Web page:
I suggest that Philosophical thinking is an innate propensity we all do it. Some are better at it than others, take training in the subject, and they call themselves first and foremost Philosophers. Almost everybody has opinions and beliefs and will respond to questions about God, the hereafter, is stealing good or bad, and so on. Philosophy is in fact embraced by what one would call living. Professional philosophers may be due to their training, more adept at so called critical thinking, and communication, but they are far from fool-proof. I suggest that nobody of normal mental ability could really be described as Non-philosophically appraised, any more than they could be described as unable to run; we can all do it, but vary in our ability that is all.

  7. In a Greek Dictionary I find under ‘Sophia’ (fem) (sophos) cleverness or skill in art. (2) cleverness , skill in common things, prudence; also cunning, shrewdness, craft.
    (3) perfect scientific knowledge, wisdom, philosophy.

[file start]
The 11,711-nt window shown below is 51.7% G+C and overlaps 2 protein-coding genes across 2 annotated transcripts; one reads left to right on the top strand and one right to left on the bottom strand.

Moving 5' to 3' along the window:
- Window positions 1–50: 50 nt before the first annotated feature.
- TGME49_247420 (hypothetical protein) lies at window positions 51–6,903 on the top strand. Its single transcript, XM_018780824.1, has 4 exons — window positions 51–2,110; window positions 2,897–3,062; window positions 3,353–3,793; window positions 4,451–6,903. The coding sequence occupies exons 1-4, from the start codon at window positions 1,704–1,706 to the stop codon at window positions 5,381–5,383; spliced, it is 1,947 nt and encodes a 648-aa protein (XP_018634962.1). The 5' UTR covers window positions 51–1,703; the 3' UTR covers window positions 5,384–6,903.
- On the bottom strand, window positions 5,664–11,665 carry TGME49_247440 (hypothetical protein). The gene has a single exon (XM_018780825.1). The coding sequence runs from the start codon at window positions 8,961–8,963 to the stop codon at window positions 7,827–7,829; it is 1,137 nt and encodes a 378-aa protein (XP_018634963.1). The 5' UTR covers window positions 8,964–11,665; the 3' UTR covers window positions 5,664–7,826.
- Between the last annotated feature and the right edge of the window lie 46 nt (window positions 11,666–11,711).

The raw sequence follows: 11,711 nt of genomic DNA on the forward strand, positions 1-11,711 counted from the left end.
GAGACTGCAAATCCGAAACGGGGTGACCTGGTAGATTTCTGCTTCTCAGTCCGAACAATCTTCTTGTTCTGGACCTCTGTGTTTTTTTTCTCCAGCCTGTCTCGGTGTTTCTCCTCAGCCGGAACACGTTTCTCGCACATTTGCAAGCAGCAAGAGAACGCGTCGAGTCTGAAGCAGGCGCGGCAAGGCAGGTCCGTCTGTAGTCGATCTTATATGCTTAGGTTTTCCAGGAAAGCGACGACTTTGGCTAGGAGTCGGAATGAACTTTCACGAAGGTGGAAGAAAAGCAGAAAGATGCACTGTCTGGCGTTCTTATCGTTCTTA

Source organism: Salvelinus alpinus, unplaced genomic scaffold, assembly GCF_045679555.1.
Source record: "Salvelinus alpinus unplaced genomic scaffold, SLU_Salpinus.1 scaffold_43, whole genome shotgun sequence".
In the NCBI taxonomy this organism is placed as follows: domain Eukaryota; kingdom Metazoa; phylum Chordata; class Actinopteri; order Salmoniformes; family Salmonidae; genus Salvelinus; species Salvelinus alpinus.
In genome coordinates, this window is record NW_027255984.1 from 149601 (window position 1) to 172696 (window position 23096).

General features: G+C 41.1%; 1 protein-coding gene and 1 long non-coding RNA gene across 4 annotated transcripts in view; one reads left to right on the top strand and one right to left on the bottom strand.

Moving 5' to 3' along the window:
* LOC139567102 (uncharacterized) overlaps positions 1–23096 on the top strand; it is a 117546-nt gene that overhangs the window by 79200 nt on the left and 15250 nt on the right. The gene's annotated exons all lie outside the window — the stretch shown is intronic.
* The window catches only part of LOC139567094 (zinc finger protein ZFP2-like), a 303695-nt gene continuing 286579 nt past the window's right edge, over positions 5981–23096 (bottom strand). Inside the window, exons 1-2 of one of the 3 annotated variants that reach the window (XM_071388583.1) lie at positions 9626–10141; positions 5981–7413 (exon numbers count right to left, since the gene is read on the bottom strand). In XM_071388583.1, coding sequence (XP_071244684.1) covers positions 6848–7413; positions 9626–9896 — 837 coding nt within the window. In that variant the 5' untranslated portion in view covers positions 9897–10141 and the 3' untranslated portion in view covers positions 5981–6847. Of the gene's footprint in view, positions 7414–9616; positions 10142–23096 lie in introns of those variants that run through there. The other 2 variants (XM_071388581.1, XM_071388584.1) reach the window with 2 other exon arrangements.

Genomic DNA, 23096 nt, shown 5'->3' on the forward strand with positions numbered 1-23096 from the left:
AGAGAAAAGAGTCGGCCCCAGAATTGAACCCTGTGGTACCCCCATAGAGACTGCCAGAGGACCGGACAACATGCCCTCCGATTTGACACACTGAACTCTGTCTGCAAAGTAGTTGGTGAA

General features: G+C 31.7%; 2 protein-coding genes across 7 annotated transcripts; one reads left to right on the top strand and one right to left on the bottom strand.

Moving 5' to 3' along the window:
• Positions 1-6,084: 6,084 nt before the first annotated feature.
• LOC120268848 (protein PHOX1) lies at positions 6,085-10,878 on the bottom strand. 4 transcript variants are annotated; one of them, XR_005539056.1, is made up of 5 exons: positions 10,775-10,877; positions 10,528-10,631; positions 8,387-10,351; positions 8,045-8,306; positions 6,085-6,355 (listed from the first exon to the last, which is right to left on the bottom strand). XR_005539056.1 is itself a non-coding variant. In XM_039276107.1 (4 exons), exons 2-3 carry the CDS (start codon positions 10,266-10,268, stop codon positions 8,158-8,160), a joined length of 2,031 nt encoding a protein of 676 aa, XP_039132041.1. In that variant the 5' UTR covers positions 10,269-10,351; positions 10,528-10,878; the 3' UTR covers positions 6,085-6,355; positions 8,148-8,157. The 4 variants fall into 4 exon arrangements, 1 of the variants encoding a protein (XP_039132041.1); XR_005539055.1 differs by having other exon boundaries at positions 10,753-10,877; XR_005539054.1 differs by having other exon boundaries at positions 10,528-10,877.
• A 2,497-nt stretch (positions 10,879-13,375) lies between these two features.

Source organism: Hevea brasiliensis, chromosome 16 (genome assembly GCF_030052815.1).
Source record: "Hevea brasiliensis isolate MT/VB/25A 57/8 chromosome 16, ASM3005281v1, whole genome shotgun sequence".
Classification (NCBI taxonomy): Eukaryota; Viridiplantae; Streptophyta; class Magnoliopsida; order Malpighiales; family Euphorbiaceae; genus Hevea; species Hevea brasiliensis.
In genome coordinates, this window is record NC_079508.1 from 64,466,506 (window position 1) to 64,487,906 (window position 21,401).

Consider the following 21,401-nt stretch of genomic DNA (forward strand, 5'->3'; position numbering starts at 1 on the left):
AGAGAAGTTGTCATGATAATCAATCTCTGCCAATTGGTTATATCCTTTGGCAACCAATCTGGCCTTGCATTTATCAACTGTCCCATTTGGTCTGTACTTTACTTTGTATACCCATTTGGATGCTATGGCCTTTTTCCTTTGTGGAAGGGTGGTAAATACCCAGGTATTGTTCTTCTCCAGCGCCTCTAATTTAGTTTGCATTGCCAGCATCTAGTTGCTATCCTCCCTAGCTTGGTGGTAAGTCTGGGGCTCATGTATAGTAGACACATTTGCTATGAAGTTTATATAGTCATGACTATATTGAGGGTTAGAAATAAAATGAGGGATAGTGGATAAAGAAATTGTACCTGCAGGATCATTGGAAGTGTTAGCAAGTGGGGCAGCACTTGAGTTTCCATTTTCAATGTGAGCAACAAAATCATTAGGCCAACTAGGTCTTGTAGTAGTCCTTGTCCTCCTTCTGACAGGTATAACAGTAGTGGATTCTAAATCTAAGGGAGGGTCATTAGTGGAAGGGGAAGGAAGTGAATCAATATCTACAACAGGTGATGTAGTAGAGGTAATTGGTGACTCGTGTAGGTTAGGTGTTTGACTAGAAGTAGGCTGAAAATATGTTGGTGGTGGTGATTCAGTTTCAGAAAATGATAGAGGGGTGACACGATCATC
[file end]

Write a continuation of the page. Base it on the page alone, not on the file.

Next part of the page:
The empirical is definitely a part of philosophy but not the endless gathering of data, more a sufficient empirical acquaintance to get a sense of first principles. Possibly more self styled philosophers, would have more interesting things to say if they were engaged in some other job. There’s an assumption that philosophy only takes place in university amongst teachers of it which is bizarre and a tacit and a tacit admission of failure as many thousands of graduates in the subject are released each year.

    It may be noticed that there is no mention of ‘the good’ in the definition of ‘sophia’. Philosophers have been found on every side of every moral question and in support of every obnoxious political movement. John Carey’s The Intellectual and the Masses is a chastening read for the liberal intelligentsia and bien-pensants of every hue.

  8. Re:- michael reidy.
    “Possibly more self styled philosophers, would have more interesting things to say if they were engaged in some other job.”
    Good brains going to waste maybe?

  9. Don Bird August 12, 2012 at 6:30 am

    Re:- BLS Nelson Aug 11th.

    “For some unwary souls, entering into a conversation with the philosopher can feel like an attack or assault”

    “If you are say, a professional boxer, and you agree with someone who is interested, to spar with you, the ability of the person rapidly becomes evident. If they are merely of average ability the boxer surely does not make mincemeat of them. Does the same not the same hold for professional philosophers engaged in conversation with the so called unwary soul? Being a professional philosopher should not additionally embrace pomposity and/or impoliteness.